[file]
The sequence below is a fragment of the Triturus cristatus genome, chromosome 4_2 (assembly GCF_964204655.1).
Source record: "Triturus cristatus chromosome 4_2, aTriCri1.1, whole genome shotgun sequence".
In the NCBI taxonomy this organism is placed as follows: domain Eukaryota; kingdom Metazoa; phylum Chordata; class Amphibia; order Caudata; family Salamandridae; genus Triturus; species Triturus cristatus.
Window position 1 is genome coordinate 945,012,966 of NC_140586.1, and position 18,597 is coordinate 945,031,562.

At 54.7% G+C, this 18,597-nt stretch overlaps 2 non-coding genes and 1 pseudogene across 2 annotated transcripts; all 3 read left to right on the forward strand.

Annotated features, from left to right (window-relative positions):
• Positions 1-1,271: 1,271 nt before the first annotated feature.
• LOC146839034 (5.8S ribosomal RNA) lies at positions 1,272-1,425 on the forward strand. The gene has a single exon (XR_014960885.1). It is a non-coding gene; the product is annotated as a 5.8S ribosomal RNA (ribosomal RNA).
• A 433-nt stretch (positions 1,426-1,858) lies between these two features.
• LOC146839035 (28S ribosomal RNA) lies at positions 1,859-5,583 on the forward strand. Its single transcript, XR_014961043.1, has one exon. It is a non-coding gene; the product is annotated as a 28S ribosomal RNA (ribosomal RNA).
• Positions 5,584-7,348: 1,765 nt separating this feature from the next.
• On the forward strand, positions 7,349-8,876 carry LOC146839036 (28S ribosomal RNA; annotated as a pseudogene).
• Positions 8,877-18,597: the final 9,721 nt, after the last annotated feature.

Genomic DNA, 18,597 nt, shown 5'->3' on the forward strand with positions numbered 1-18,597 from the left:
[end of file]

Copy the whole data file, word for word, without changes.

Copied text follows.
The sequence below is a fragment of the Triturus cristatus genome, chromosome 4_2 (assembly GCF_964204655.1).
Source record: "Triturus cristatus chromosome 4_2, aTriCri1.1, whole genome shotgun sequence".
In the NCBI taxonomy this organism is placed as follows: domain Eukaryota; kingdom Metazoa; phylum Chordata; class Amphibia; order Caudata; family Salamandridae; genus Triturus; species Triturus cristatus.
Window position 1 is genome coordinate 945,012,966 of NC_140586.1, and position 18,597 is coordinate 945,031,562.

At 54.7% G+C, this 18,597-nt stretch overlaps 2 non-coding genes and 1 pseudogene across 2 annotated transcripts; all 3 read left to right on the forward strand.

Annotated features, from left to right (window-relative positions):
• Positions 1-1,271: 1,271 nt before the first annotated feature.
• LOC146839034 (5.8S ribosomal RNA) lies at positions 1,272-1,425 on the forward strand. The gene has a single exon (XR_014960885.1). It is a non-coding gene; the product is annotated as a 5.8S ribosomal RNA (ribosomal RNA).
• A 433-nt stretch (positions 1,426-1,858) lies between these two features.
• LOC146839035 (28S ribosomal RNA) lies at positions 1,859-5,583 on the forward strand. Its single transcript, XR_014961043.1, has one exon. It is a non-coding gene; the product is annotated as a 28S ribosomal RNA (ribosomal RNA).
• Positions 5,584-7,348: 1,765 nt separating this feature from the next.
• On the forward strand, positions 7,349-8,876 carry LOC146839036 (28S ribosomal RNA; annotated as a pseudogene).
• Positions 8,877-18,597: the final 9,721 nt, after the last annotated feature.

Genomic DNA, 18,597 nt, shown 5'->3' on the forward strand with positions numbered 1-18,597 from the left: